Pet Prescriptions from Australian Pharmacists

Treatments for heart failure in dogs

When a dog's heart is is unable to pump an adequate amount of blood, this is known as congestive heart failure. this causes an increase in pressure and fluid that eventually leaks out into the lungs or elsewhere. Congestive heart failure is not a disease itself but rather a condition that occurs as the result of severe heart disease. Pulmonary edema, which is the build up of fluid in a dog's lungs or pleural effusion, which is a build up around the lungs hinders the normal expansion of the lungs and restricts oxygen properly moving into the blood stream. This results inthe dog taking deep and rapid breaths in an attempt to get enough oxygen. A dog with fluid in their lungs has trouble exercising, might cough, and will appear weak and sluggish. Often a dog with heart failure will not have a good appetite, in addition to other symptoms.

Best Treatment for heart failure in dogs

Which treatment for congestive heart failure is best depends on the underlying heart disease and how severe the heart failure is. Your vet will recommend the best action to take. Generally the goal of the treatment recommended by your vet for heart disease will be to reduce the buildup of fluid around your dog's lungs and to increase the amount of blood being pumped by the heart to the lungs and the rest of the body. This will improve the quality and length of a dog's life. Your vet has a choice of a variety of medications, supplements and diets to help reach these goals. One of the most common types of medication used is called an angiotensin-converting enzyme inhibitor, or ACE inhibitor. Examples of these are enalapril (Enacard®), lisinopril and benazepril. These have been shown to improve both clinical signs and survival in dogs and cats with congestive heart failure.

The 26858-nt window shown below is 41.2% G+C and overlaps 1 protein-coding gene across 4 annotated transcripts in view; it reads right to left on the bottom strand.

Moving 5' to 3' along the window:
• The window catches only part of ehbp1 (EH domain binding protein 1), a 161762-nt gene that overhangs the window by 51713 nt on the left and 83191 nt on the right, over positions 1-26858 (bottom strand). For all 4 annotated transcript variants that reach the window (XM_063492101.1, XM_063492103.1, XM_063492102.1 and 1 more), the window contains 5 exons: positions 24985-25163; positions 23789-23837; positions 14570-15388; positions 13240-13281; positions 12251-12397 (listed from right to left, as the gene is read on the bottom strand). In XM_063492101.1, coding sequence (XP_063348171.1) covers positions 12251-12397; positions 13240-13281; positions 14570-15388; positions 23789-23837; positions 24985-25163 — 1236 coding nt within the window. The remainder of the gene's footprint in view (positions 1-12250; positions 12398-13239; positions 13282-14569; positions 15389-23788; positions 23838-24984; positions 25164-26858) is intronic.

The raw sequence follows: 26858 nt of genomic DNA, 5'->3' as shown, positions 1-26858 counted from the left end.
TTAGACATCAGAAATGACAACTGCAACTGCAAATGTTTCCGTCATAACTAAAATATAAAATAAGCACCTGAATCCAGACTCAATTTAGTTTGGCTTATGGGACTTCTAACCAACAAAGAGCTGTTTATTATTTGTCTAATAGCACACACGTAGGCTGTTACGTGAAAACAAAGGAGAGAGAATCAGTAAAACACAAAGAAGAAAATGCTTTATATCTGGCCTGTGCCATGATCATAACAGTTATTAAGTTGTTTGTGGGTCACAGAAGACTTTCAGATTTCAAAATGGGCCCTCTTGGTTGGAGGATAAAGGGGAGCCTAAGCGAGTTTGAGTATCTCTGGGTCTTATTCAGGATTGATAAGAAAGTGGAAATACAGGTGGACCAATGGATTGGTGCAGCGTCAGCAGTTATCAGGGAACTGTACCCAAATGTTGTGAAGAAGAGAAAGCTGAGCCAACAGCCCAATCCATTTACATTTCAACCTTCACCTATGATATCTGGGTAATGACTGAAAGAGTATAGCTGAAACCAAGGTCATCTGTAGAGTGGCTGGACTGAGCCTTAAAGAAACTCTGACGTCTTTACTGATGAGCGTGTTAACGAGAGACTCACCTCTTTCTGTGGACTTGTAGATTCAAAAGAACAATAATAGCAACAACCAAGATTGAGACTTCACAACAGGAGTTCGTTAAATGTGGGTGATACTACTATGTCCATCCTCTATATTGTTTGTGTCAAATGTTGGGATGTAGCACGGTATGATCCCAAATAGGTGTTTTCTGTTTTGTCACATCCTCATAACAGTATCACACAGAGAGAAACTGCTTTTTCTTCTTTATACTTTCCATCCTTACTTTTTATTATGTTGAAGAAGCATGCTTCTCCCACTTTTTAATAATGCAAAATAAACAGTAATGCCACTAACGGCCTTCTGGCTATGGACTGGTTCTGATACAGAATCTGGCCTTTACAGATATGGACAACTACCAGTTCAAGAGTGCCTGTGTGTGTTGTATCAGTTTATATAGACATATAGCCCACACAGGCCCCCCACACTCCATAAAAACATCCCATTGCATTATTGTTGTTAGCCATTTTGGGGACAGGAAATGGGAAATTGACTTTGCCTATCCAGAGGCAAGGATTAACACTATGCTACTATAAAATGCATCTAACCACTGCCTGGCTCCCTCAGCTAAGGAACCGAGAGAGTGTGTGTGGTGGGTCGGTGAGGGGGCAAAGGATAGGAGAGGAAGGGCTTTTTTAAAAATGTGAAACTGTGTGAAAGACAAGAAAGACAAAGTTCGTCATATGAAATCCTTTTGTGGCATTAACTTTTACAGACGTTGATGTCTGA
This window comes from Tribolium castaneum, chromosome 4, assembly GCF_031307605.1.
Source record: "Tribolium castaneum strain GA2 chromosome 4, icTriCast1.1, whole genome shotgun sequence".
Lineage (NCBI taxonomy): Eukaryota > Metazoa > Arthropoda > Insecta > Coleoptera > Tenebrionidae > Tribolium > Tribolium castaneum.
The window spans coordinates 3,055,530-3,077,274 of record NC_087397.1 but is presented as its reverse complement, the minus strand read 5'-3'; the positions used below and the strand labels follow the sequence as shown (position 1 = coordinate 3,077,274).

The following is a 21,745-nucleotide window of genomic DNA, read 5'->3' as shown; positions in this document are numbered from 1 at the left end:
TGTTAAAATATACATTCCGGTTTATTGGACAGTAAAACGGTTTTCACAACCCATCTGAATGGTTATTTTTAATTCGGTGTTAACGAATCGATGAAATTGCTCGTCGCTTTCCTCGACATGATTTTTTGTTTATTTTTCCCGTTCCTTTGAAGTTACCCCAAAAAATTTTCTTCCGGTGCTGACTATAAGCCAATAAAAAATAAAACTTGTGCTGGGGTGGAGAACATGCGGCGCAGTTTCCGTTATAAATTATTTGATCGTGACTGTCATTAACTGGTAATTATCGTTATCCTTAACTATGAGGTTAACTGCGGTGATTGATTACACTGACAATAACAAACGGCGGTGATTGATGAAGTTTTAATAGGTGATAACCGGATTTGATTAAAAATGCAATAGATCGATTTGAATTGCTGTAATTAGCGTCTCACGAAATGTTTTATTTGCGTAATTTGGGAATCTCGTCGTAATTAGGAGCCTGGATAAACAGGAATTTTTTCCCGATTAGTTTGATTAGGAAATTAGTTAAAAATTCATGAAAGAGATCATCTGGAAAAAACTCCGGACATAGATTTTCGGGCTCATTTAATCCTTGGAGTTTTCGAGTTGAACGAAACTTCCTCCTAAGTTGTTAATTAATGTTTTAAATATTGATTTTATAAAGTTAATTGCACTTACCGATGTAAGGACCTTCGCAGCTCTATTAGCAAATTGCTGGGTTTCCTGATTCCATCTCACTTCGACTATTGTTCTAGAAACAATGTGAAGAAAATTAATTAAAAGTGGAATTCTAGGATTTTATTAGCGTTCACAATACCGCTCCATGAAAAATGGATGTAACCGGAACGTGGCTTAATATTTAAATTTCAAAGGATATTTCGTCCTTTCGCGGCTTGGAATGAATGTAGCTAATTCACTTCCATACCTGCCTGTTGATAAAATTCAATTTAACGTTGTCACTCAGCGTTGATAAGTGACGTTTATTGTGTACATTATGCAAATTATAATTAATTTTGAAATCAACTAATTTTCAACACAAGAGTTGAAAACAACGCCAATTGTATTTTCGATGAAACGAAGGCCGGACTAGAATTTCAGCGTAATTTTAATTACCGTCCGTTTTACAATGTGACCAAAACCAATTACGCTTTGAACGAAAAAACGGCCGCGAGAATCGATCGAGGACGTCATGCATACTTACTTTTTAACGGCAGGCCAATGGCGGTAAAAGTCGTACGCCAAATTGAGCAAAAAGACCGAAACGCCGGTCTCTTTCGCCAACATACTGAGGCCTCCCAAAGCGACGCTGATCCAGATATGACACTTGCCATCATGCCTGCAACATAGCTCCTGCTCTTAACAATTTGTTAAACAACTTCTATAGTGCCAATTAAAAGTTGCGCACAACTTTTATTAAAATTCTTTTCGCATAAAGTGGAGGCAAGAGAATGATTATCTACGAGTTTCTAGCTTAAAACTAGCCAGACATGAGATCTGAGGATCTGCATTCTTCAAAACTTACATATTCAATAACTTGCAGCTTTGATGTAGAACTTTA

Diuretics are another group of drugs that cause fluid in the body to be taken up by the kidneys and excreted as urine. These are very effective in treating congestive heart failure, since they remove the excess fluid that has built up. There are many different types of diuretics including loop diuretics such as furosemide (Lasix®), thiazide diuretics such as hydrochlorothiazide (Microzide®), and potassium-sparing diuretics such as spironolactone (Aldactone®). Your veterinarian will choose the most appropriate diuretic based on each individual animal.

Another group of drugs, called vasodilators, relax (or dilate) blood vessels in the body and decrease the amount of pressure on the heart and allow it to pump blood forward with greater ease. Examples of these drugs are nitroglycerine (Nitrostat®), hydralazine (Apresoline®), and sodium nitroprusside (Nipride®). ACE inhibitors also have vasodilator effects.

Another group of drugs called positive inotropes may also be administered in certain cases to increase the force with which the heart muscle beats (increased vigor of contraction), allowing it to pump more blood forward to the lungs and the rest of the body. Pimobendan (Vetmedin®) is the most commonly used positive inotrope. Others include digoxin, milrinone, and dobutamine.

In addition to medications, there are other therapies to help improve and or help prevent cases of congestive heart failure. Modifying your dog's diet and limiting the amount of salt they eat is a critical component of treating congestive heart failure. For many pets with congestive heart failure, exercise restriction is a crucial aspect of therapy in order to reduce the risk of worsening their condition or even death.